Sunday, February 20, 2011

Kurdish TV station set on fire; journalists face threats

Sulaimaniyah, February 20, 2011: The Metro Center to Defend Journalists condemns the violent attack on Nalia satellite television station on Sunday and dozens of violations against journalists amid ongoing demonstrations in Sulaimaniyah, Iraqi Kurdistan.

At 2:30 am on Sunday, approximately 50 gunmen raided privately-owned Nalia TV station in Sulaimaniyah and opened fire on the station’s guards, injuring one before entering the three-story building. The gunmen then riddled Nalia’s broadcasting equipment with bullets and torched the building, staffers told the Metro Center to Defend Journalists.

Twana Osman, director of the station, told Metro Center on Saturday that the station had been under pressure by some factions, which he did not identify, to stop broadcasting. Nalia is Kurdistan’s newest satellite channel, and had only begun broadcasting on February 17.

“This is a dark day for journalists in Iraqi Kurdistan. We condemn the vicious attack on Nalia TV,” the Metro Center to Defend Journalists said. “It seems the attack had been planned, given that the gunmen fired on all of the station’s broadcasting equipment and then set the building on fire. We call for an independent committee to be formed to investigate the incident and bring those responsible to justice.”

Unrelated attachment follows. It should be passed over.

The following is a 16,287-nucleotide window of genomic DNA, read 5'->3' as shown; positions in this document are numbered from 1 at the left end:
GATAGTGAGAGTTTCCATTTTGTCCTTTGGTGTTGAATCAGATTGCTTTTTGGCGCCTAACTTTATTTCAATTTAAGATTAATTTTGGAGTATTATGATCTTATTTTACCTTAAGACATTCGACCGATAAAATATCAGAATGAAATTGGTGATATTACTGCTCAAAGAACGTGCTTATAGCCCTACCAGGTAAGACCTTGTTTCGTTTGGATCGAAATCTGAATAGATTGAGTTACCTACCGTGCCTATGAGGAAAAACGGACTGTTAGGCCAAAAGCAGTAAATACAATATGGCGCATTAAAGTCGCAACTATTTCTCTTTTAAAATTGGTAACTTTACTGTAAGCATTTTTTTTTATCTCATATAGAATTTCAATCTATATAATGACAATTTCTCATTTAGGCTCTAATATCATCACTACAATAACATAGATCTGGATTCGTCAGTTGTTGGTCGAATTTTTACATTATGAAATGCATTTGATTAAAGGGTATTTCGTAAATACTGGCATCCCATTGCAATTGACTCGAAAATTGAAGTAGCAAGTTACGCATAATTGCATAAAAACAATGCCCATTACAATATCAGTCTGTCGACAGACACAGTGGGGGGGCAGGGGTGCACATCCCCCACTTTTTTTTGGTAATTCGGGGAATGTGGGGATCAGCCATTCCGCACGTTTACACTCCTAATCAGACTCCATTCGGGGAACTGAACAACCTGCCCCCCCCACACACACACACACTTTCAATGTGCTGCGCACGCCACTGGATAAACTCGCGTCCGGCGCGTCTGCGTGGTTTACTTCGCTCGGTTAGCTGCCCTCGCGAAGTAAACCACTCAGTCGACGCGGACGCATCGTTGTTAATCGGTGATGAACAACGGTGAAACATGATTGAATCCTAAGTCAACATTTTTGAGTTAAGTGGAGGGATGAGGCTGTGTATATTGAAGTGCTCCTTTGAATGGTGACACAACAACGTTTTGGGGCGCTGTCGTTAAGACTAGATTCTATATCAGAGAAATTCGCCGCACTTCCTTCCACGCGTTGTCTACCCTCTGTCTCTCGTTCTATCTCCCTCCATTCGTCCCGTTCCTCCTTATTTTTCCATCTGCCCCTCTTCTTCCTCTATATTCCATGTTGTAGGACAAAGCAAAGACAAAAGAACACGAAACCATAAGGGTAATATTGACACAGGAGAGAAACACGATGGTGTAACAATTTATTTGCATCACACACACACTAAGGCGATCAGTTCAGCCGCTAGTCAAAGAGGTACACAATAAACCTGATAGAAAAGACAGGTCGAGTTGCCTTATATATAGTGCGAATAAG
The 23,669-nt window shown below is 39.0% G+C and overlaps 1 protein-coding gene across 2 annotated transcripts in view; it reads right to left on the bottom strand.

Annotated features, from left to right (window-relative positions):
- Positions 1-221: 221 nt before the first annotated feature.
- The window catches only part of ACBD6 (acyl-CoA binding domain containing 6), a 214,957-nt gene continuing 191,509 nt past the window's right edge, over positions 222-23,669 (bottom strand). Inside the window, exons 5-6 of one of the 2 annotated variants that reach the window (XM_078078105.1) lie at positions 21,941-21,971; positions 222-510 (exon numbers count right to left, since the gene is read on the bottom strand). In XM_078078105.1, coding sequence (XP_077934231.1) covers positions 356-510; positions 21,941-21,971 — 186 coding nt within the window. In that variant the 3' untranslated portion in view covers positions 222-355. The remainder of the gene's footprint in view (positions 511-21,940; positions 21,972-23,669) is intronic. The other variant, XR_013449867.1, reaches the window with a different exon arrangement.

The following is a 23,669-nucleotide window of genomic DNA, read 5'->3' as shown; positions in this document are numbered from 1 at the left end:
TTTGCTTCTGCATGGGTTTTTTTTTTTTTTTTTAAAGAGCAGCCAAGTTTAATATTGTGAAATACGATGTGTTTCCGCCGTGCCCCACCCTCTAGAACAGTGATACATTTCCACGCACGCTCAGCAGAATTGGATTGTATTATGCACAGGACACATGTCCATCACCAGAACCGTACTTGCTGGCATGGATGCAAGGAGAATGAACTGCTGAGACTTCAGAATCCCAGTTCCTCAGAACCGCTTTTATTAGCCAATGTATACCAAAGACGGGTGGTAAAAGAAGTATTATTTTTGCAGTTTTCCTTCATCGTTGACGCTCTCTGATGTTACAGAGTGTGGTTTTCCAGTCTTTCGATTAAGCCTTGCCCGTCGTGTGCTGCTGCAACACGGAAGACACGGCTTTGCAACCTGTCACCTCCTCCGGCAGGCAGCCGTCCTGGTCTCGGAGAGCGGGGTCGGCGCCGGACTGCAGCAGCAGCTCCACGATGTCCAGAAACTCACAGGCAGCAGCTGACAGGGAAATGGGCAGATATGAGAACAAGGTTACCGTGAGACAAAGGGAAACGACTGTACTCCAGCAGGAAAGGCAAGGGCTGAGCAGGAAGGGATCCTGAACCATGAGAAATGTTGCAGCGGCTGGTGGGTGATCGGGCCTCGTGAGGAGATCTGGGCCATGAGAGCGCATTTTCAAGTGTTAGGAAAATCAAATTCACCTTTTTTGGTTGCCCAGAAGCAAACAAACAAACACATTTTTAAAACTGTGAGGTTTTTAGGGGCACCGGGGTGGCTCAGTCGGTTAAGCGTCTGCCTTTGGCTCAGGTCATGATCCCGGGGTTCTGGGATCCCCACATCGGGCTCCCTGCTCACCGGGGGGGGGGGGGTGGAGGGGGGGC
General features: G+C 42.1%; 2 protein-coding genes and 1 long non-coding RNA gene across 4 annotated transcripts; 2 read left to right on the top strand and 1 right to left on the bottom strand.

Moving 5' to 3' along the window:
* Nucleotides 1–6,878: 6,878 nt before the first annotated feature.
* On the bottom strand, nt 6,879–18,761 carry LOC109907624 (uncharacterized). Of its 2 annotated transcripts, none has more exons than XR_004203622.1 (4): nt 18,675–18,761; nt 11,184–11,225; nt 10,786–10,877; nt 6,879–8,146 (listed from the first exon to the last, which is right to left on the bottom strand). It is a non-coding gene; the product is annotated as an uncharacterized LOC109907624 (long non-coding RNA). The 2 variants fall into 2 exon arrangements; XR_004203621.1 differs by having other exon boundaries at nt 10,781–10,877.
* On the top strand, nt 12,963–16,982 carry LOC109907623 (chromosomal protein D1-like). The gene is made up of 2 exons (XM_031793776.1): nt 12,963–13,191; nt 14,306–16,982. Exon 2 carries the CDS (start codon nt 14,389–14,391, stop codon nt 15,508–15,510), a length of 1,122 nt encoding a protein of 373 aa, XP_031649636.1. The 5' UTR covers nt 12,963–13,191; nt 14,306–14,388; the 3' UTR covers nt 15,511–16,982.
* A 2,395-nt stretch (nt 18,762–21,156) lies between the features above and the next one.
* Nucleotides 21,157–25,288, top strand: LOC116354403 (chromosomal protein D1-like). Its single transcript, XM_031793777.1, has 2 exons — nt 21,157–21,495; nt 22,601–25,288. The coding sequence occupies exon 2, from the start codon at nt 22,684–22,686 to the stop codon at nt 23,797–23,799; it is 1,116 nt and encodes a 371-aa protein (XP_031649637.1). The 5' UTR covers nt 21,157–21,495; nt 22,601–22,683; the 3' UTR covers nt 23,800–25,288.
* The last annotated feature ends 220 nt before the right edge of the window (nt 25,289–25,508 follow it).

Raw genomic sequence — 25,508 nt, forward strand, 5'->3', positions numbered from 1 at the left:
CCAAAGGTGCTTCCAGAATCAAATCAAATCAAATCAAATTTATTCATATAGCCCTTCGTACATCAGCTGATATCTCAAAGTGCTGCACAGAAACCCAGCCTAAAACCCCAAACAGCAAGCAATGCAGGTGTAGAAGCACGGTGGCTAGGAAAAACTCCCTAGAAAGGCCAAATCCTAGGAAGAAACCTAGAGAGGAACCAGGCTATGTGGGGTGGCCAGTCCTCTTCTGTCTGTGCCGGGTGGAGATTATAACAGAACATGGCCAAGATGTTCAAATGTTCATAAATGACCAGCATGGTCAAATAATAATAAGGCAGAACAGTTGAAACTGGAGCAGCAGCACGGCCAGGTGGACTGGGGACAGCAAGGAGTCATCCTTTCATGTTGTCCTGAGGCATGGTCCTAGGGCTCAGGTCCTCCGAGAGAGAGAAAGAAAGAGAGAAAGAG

Metro Center to Defend Journalists has documented about 40 violations against journalists, including gunshot injuries, arrests and harassment, since demonstrations broke out on February 17 in the city of Sulaimaniyah.

Hemin Abdul-Latif, a reporter with Destur news website, and Ari Mohamed, a photographer with Metrography photo agency, were injured when the Kurdistan Democratic Party’s security guards opened fire on protesters on February 17. One teenage boy was killed and nearly 60 were injured during the incident.  

Namo Namiq, a producer from KNN satellite channel which is affiliated with the main opposition faction Goran, (Change) was arrested with a colleague while they were in downtown Sulaimaniyah during a city-wide curfew on February 17. His colleague has been released but Namiq remains in detention, KNN reported.

Earlier that day, Goran, KNN’s local TV channel and its radio station were set on fire in Erbil, Change reported. 

The staff of Hawlati, Iraqi Kurdistan’s oldest independent newspaper, vacated their offices on February 17 after receiving threats for covering the demonstrations. Hawlati reopened its offices two days later.

About Metro Center:

Metro Center to Defend Journalists is an independent, non-partisan, non-profit organization to defend the freedom of press. The Center represents the Baghdad-based Journalists Freedom Observatory in Iraqi Kurdistan.

For more information, please contact:

Rahman Garib: 07701523300 (Kurdish and Arabic)
Mariwan Hama-Saeed: 07701940930 (Kurdish, Arabic and English)
Facebook: Metro Center to Defend Journalists

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